From finding out about the toilet habits of astronauts to a journey through Britain’s fascinating car heritage, there’s a museum to suit family groups, whatever your age range and interests. 

1. Coventry Transport Museum

Visitors to Coventry Transport Museum (pictured above) can experience what it is like driving the fastest car in the world, encountering this feat in its 4D simulator. Within the city centre, the museum houses the largest publicly owned collection of British vehicles in the world and tells the story of Coventry through the rise and fall of its biggest industry. The collections also holds the record-breaking Thrust2 and ThrustSSC - the oldest Coventry-built car. The museum usually has a family ticket offer, as well as special group incentives such as free coach parking and guided tours. 

2. Science Museum

For an exciting day out in London, with no admission cost, families can explore all sorts of fascinating displays on a visit to the Science Museum. Whether it be its interactive display Engineer Your Future, which allows visitors to take part in problem-solving games, or even a look at Medicine: The Wellcome Galleries, which houses 3,000 extraordinary medical artefacts, including Fleming’s penicillin mould, a professional pianist’s prosthetic arm and robotic surgery equipment, families can learn together. Special family trails are also available on the website so you can pre-organise your route.

Science Museum's Medicine: The Wellcome Galleries

Source: © Science Museum Group

Visitors in the Medicine and Bodies gallery at the Science Museum.

3. The Roald Dahl Museum

Beautifully situated in the village of Great Missenden in Buckinghamshire, the very place where Roald Dahl lived and wrote novels such as Charlie and the Chocolate Factory, Matilda, James and the Giant Peach and The BFG, the writer’s dedicated museum is a great place to his words come to life. Not only is there a range of activities for all ages, but visitors can also see some of Dahl’s early drafts to find out how the stories may have been different in some of his tales. Families can usually pay on the day but larger groups will need to pre-book.

4. National Space Centre

With six galleries to chose from, including the iconic Rocket Tower and the UK’s largest domed planetarium, family groups can get together to learn more about the wonder that is space. The museum, which is not too far from Leicester’s city centre, showcases a brilliant Into Space gallery, where all members of the family will enjoy a walk through a mock-up of the Columbus Module from the International Space Station, come face to face with real spacesuits as well being able to find out how astronauts go to the toilet in space! Groups of certain sizes can benefit from special packages which can include catering options.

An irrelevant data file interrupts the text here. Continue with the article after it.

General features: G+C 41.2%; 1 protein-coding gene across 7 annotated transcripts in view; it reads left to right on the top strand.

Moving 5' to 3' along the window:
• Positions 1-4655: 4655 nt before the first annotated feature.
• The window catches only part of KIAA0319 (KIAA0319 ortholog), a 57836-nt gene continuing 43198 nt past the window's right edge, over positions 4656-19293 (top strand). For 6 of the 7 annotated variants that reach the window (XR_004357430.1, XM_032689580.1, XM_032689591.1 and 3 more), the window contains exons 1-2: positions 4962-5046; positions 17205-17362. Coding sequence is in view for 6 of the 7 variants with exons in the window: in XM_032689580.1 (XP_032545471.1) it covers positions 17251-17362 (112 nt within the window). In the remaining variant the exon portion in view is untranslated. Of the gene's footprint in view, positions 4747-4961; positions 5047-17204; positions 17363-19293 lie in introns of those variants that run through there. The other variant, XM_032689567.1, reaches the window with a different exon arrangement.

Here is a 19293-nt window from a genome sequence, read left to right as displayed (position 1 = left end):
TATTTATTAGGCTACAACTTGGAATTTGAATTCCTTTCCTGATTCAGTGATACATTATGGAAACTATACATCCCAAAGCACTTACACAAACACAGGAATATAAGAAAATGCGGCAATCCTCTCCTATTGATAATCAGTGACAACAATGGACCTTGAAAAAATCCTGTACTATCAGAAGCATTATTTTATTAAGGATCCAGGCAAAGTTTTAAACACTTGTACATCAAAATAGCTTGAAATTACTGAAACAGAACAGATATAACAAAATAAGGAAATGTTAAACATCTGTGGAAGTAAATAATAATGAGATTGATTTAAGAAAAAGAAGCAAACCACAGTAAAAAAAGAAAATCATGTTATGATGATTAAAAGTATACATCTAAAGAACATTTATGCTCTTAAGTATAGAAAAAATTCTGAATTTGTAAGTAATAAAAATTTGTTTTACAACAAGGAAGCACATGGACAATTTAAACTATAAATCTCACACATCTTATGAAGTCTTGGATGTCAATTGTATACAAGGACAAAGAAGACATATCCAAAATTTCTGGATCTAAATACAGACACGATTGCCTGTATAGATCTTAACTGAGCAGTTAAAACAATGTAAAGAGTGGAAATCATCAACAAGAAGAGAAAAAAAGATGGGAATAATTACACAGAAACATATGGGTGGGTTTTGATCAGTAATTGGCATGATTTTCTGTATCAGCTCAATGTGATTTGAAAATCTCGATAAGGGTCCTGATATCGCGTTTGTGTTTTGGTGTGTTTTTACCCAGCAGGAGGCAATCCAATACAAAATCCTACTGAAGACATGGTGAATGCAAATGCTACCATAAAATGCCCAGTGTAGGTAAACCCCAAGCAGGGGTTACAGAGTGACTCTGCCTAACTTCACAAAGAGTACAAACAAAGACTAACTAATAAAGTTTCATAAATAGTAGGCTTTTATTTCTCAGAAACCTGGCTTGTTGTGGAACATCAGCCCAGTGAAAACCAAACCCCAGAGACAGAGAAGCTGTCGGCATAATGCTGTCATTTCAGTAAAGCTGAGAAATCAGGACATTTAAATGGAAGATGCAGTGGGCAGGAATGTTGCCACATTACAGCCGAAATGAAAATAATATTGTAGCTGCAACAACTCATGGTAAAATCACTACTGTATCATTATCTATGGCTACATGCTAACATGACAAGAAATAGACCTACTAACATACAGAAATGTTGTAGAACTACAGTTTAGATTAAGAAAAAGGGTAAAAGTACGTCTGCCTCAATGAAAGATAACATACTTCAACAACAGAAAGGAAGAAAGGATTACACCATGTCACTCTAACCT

5. National Football Museum

Self-proclaimed as the best family-friendly football attraction in Manchester, the National Football Museum claims to hold the world’s finest collection of football artefacts and archives, uncovering everything throughout the beautiful game’s history. The museum usually hosts interesting regular exhibitions throughout the year, mixed in with its permanent displays which showcase the very best, and weirdest artefacts linked to the sport, including the beach ball which was made famous in 2009 when a Darren Bent strike deflected in off the object. When booking online, family discount (two adults, two children) will automatically be added to the cost of the tickets and groups of ten or more can get in touch with the team prior to visiting to discuss requirements.

National Football Museum

Source: Chris Payne

Grab a picture with some silverware at the National Football Museum.

6. Winchester Science Centre

A new exhibition has completely transformed the entire top floor of the venue to encourage visitors to learn more about science, technology, engineering and maths through a range of engaging way throughout the space. Just some of the highlights include feeling the vibrations of a ten-metre long guitar, understanding acoustics inside a sonic rocket and seeing inside a giant ear to find out more about its inner workings. Groups must book online while families can usually pay on the day.